Chances are it was for nurturing authors like Steve Hamilton, the University of Michigan grad whose bleak and brilliant Michigan-based novels are the store’s top sellers."
 
Read the rest here.
 

How to engineer a safer street

With all the recent rancor and politics surrounding pedestrian safety ordinances, here's an interesting break down of what makes a street safer for everyone involved.
 
Excerpt:
 
"In the past decade or so, New York has seen a considerable decline in traffic fatalities (30 percent since 2001) and an even more dramatic decrease in the risk of serious injury among cyclists (72 percent since 2000). At the heart of these public safety achievements is better street design. City streets are far from perfect, but as officials have reduced space for cars, they've improved mobility for everyone."
 
Read the rest here.
 

The case for a tangle-less earbuds

Path to human happiness: (1) Feed the world's hungry. (2) Heal the world's sick. (3) Invent iPhone earbuds that don't tangle.
Apparently an Ann Arbor-based firm is on its way to solving one-third of the planet's woes.
 
Excerpt:
 
"Ann Arbor-based TurtleCell LLC didn't win the grand prize of $500,000 at last month's Accelerate Michigan Innovation competition at Orchestra Hall, but it won the popular vote of those in attendance as having the best pitch, winning the People's Choice Award of $10,000.
 
What was the attraction? The company's product solves a problem everyone in the audience could immediately identify with: Getting rid of those darned tangled cords you wrestle with every time you pull your iPhone earbuds out of your pocket."
 
Read the rest here.
 

Krazy Jim's Blimpyburger hits the crowdfunding circuit

You'd have thought it was Ann Arbor's Pearl Harbor the way local media and greasy burger fans wailed and moaned and gnashed teeth over the closing of Blimpyburger (I mean, just how many articles did AnnArbor.com devote to ikts closing?). Well, here's a chance for all those cry-babies to put their money where their mouth is. Krazy Jim and company have set up a Indiegogo campaign to find a new home.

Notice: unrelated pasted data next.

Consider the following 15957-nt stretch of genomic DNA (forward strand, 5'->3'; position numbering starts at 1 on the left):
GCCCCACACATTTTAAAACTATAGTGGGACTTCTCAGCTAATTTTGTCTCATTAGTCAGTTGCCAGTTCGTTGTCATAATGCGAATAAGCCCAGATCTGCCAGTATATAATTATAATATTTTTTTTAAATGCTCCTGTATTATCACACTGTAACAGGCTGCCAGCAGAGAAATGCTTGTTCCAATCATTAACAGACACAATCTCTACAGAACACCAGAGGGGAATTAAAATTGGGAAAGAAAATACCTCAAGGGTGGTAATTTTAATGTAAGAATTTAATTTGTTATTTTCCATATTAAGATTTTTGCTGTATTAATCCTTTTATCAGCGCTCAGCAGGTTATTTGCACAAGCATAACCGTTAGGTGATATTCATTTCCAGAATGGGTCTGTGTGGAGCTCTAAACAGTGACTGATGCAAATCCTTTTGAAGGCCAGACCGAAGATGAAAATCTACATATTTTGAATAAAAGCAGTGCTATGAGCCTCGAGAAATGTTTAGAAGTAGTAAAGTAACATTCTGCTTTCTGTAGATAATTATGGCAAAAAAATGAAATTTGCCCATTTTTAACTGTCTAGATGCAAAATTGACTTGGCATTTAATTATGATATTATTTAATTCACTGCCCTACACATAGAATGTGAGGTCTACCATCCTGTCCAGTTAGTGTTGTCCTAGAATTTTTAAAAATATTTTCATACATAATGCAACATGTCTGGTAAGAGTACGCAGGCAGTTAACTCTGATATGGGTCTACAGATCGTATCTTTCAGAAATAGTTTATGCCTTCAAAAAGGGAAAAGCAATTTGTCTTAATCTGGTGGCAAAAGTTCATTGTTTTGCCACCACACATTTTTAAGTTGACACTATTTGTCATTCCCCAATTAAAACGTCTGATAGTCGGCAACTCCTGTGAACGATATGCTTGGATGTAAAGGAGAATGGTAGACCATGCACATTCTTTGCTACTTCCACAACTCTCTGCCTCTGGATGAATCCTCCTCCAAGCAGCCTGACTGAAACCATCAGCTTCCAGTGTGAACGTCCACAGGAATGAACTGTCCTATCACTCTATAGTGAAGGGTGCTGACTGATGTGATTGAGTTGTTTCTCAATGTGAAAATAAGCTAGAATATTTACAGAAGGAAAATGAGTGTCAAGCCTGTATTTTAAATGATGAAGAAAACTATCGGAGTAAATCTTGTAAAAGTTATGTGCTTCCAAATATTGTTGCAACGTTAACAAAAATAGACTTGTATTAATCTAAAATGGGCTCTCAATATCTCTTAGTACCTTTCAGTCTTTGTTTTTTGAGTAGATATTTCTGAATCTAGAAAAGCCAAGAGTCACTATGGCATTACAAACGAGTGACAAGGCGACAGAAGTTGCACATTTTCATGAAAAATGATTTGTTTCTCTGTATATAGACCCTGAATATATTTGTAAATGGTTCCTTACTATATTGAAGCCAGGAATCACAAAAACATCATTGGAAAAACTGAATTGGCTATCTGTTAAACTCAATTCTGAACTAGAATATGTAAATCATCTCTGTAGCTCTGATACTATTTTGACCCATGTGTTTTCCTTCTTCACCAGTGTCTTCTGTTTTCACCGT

Excerpt:
 
"I’ve had the pleasure of dining at this proud hole-in-the-wall restaurant. It’s a very unique experience that requires some knowledge of how to order your food. If you don’t do it right you’re liable to get chastised, but it’s all part of the fun. Regardless, the burgers are amazing. It’s fast food heaven.
 
So, you could imagine the heartbreak caused when the restaurant was forced to close its doors in July of this year. The University bought the property for a new construction project, and unfortunately Blimpyburger didn’t own the land. They were displaced tenants."
 
Read the rest here.
 

Why some cities are better for entrepreneurship than others

How does social trust or capital foster entrepeneurship? This article makes a compelling argument for how the strength of local social networks and trust can help create an environment where business innovation and creation can grow,
 
Excerpt:
 
"This makes intuitive sense. Venturing out on your own is a risky proposition, and one that takes a huge amount of effort and ingenuity to build a business — even if it’s just you — from the bottom up. That’s why certain personalities are thought of as more “entrepreneurial” than others. But, as the authors note, there’s a snowballing effect as well, as more diverse and widespread social networks bring everyone, regardless of their own connectivity, into contact with far more people. These effects can spread beyond the very local level, and metros with more engaged citizens provide the right context for self-employed workers to make it.
 
Community is clearly key to creating an atmosphere where risk-taking is, in essence, less risky. But a couple of caveats, which the authors note themselves, should give us at least slight pause."
 
Read the rest here.
 

An Ann Arbor writer sings the praises of the USPS

Though Congress seems to love to malign the U.S. Postal Service, polls show that Americans are actually pretty with this public service. And  we at Concentrate absolutely love getting mail. Real mail. From actual people. How quaint, huh?
 
Excerpt: